Beautiful, Hypnotic & Truly Beguiling

Another review for Echoic from the Collective Zine website:

Reviewed by Captain Fidanza on Oct 4, 2014

Run for your lives it’s the return of Runningonair Music, those insane musical scientists who do some science and then make sounds that the science inspires.

The previous release from this artist featured “algorithmic compositions” in place of what a dullard such as myself would probably call “songs” or “tracks.” It’s okay though, because these fellows are working for the greater good, they’re not building a new kind of atomic bomb in their garages, they’re making these extraordinary albums so it doesn’t really matter what they call the contents.

As before and as with anything made available to the public by this extraordinary label, this is music unlike anything you’re likely to hear elsewhere, made by people who have somehow managed to meld the two, seemingly opposite worlds of science and art and create something beautiful, hypnotic and truly beguiling.

Echoic – Missing Credits!

Photo taken at The Architecture Foundation's Sounding Space: Emptyset event at Ambika P3 in London.

Photo taken by Stephen Christopher Stamper at The Architecture Foundation’s Sounding Space: Emptyset event at Ambika P3 in London.

As my new album has just been released this week by Runningonair Music, I thought I’d share the credits that didn’t fit onto the sleeve.

Sleeve Notes

The genesis of this album came from a shoebox full of old cassette tapes I had been dragging around for well over 20 years. Containing recordings made by my friends and I, these cassettes had slowly morphed from a type of hastily scribbled musical sketchpad into a tangible form of long-term memory: fragments of thoughts and ideas encoded deep within the tape’s magnetic subconscious.

Fearful of losing these precious memories, or at the very least the means to retrieve them, I pulled my barely functioning Walkman out of storage and began the long and arduous task of digitising this irreplaceable archive.

An unforeseen routing issue saw the sound of a 22-year-old living room rehearsal pass through my current live performance set-up. A jumble of digital filters and delays suddenly became my laptop’s echoic memory: audio from up to four seconds ago began to resurface, overlaying the present, forcing me to re-hear once overly-familiar sounds in an entirely new way…

Credits

There (5:01)
Ian Clementson: Bass
Martin Colborn: Guitar/Voice
Adam Hodgson: Keyboards/Voice
Anton Schubert: Guitar/Voice
Owen Shaw: Voice
Stephen Christopher Stamper: Drums/Voice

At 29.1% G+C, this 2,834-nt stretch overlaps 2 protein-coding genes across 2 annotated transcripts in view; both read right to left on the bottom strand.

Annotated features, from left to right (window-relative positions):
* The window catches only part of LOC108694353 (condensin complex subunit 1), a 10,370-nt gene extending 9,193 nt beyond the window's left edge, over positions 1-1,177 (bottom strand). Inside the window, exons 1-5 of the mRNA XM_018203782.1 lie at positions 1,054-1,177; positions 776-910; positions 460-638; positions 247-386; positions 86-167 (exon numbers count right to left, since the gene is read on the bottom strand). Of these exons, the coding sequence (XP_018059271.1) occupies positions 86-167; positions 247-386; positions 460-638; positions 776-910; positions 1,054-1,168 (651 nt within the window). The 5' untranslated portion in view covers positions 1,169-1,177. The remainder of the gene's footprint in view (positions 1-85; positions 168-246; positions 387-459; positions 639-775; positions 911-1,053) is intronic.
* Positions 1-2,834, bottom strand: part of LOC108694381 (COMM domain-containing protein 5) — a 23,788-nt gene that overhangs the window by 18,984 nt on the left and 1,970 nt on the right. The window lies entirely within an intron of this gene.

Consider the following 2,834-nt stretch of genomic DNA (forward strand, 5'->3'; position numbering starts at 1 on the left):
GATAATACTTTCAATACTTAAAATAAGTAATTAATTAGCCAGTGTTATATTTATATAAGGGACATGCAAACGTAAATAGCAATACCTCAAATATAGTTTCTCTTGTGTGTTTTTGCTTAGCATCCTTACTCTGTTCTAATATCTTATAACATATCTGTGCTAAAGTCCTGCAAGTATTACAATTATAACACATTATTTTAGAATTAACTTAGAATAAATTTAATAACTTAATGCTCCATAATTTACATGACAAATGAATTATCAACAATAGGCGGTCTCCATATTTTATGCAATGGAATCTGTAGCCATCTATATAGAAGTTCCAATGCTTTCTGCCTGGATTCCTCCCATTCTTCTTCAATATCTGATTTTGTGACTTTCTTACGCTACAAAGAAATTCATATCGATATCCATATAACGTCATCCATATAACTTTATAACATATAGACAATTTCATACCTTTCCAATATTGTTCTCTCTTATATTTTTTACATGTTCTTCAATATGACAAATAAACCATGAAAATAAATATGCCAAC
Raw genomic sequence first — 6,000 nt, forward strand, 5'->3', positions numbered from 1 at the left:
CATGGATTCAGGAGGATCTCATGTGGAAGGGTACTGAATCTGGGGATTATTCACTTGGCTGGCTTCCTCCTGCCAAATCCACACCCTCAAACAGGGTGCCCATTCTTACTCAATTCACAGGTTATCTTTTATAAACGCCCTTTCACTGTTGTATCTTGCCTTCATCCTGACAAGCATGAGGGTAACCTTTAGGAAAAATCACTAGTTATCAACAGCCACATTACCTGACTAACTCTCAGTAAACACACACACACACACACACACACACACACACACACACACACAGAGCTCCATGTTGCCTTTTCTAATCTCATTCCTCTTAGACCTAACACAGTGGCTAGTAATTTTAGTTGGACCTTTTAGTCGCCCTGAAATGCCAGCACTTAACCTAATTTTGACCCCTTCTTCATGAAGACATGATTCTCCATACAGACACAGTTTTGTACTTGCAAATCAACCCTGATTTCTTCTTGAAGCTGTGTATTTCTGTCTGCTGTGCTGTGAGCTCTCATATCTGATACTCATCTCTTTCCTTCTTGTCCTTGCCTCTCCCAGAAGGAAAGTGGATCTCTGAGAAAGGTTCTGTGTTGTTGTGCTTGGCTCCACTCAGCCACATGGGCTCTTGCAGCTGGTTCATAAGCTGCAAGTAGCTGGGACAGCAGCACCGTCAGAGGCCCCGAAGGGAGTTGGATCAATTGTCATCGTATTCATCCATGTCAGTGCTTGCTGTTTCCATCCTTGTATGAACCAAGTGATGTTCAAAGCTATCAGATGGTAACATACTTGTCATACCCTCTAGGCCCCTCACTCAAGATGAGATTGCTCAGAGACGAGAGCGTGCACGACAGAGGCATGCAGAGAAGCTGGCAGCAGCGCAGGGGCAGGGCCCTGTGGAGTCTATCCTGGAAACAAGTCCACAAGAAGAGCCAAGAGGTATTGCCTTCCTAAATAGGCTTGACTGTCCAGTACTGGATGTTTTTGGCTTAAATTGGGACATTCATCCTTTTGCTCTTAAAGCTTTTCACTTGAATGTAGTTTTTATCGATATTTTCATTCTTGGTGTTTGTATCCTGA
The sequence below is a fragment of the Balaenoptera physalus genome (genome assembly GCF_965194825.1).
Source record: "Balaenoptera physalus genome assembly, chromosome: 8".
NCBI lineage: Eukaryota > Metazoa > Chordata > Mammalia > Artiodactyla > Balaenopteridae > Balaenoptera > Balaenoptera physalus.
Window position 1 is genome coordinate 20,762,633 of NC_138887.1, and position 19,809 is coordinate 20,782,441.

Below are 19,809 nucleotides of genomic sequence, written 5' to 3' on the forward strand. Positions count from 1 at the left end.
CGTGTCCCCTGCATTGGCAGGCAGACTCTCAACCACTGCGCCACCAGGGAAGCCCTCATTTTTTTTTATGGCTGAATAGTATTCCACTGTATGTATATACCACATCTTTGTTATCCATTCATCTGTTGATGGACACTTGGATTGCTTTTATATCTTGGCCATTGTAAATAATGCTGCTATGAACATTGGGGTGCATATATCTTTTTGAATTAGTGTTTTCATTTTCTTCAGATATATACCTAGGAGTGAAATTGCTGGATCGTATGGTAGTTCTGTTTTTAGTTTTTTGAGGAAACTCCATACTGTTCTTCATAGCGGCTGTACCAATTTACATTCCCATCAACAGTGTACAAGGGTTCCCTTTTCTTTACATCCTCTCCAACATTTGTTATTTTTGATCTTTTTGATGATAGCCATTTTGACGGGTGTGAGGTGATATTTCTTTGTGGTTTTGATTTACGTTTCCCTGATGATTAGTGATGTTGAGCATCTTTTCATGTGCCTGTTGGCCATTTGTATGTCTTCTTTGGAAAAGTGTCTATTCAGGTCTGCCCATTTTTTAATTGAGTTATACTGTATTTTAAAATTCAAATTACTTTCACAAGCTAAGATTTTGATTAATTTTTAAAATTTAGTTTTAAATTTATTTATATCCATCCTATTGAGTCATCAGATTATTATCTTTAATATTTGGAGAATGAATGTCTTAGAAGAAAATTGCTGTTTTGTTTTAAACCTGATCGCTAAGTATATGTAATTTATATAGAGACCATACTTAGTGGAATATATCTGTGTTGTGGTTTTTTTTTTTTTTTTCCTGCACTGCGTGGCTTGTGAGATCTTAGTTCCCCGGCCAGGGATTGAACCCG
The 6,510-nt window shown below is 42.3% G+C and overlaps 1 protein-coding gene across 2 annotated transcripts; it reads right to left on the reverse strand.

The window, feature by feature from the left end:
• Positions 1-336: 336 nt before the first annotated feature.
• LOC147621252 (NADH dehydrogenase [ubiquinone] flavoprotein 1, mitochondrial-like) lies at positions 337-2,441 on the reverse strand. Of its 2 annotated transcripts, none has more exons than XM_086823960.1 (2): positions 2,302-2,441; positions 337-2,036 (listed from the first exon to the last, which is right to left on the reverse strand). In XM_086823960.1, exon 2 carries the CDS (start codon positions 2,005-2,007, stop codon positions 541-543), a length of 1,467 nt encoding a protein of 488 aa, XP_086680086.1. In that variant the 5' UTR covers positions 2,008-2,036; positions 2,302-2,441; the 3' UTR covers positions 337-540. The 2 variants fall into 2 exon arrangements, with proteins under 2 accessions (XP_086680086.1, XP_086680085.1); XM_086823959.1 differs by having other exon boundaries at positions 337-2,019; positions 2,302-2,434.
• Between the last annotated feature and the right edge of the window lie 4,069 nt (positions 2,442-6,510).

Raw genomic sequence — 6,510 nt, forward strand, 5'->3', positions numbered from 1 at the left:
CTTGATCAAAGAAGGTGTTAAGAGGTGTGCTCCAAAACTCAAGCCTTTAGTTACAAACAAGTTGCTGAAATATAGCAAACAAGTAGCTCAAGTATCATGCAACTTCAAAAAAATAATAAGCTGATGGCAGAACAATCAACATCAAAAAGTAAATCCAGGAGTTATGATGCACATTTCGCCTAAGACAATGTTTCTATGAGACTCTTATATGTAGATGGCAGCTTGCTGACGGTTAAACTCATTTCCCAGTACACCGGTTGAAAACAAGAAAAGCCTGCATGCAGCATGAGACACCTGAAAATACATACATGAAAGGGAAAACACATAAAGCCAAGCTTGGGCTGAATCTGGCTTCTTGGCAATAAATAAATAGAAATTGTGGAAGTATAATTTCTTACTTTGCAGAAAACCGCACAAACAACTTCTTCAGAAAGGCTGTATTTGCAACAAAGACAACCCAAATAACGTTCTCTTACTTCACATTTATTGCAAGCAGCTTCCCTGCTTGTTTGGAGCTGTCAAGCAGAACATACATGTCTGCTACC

Bark (7:20)
Ian Clementson: Bass
Martin Colborn: Guitar
Stephen Christopher Stamper: Computer/Drum Machine

Original (7:00)
David Barber: Voice
Richard Barber: Voice
Ian Clementson: Voice
Martin Colborn: Voice
Adam Hodgson: Voice

Sea (4:57)
Martin Colborn: Guitar
Stephen Christopher Stamper: Computer

Absent (5:11)
Stephen Christopher Stamper: Melodica/Sampler/Sequencer/Synth

Out (11:53)
Ian Clementson: Bass
Martin Colborn: Guitar
Anton Schubert: Guitar/Vocals
Stephen Christopher Stamper: Computer/Drum Machine

All tracks re-made and re-modelled by Stephen Christopher Stamper.

Echoic

Suitably pretentious sleeve notes from my forthcoming release on Runningonair Music:

The genesis of this album came from a shoebox full of old cassette tapes I had been dragging around for well over 20 years. Containing recordings made by my friends and I, these cassettes had slowly morphed from a type of hastily scribbled musical sketchpad into a tangible form of long-term memory: fragments of thoughts and ideas encoded deep within the tape’s magnetic subconscious.

Fearful of losing these precious memories, or at the very least the means to retrieve them, I pulled my barely functioning Walkman out of storage and began the long and arduous task of digitising this irreplaceable archive.

An unforeseen routing issue saw the sound of a 22-year-old living room rehearsal pass through my current live performance set-up. A jumble of digital filters and delays suddenly became my laptop’s echoic memory: audio from up to four seconds ago began to resurface, overlaying the present, forcing me to re-hear once overly-familiar sounds in an entirely new way…

Plus an outtake from the Echoic sessions: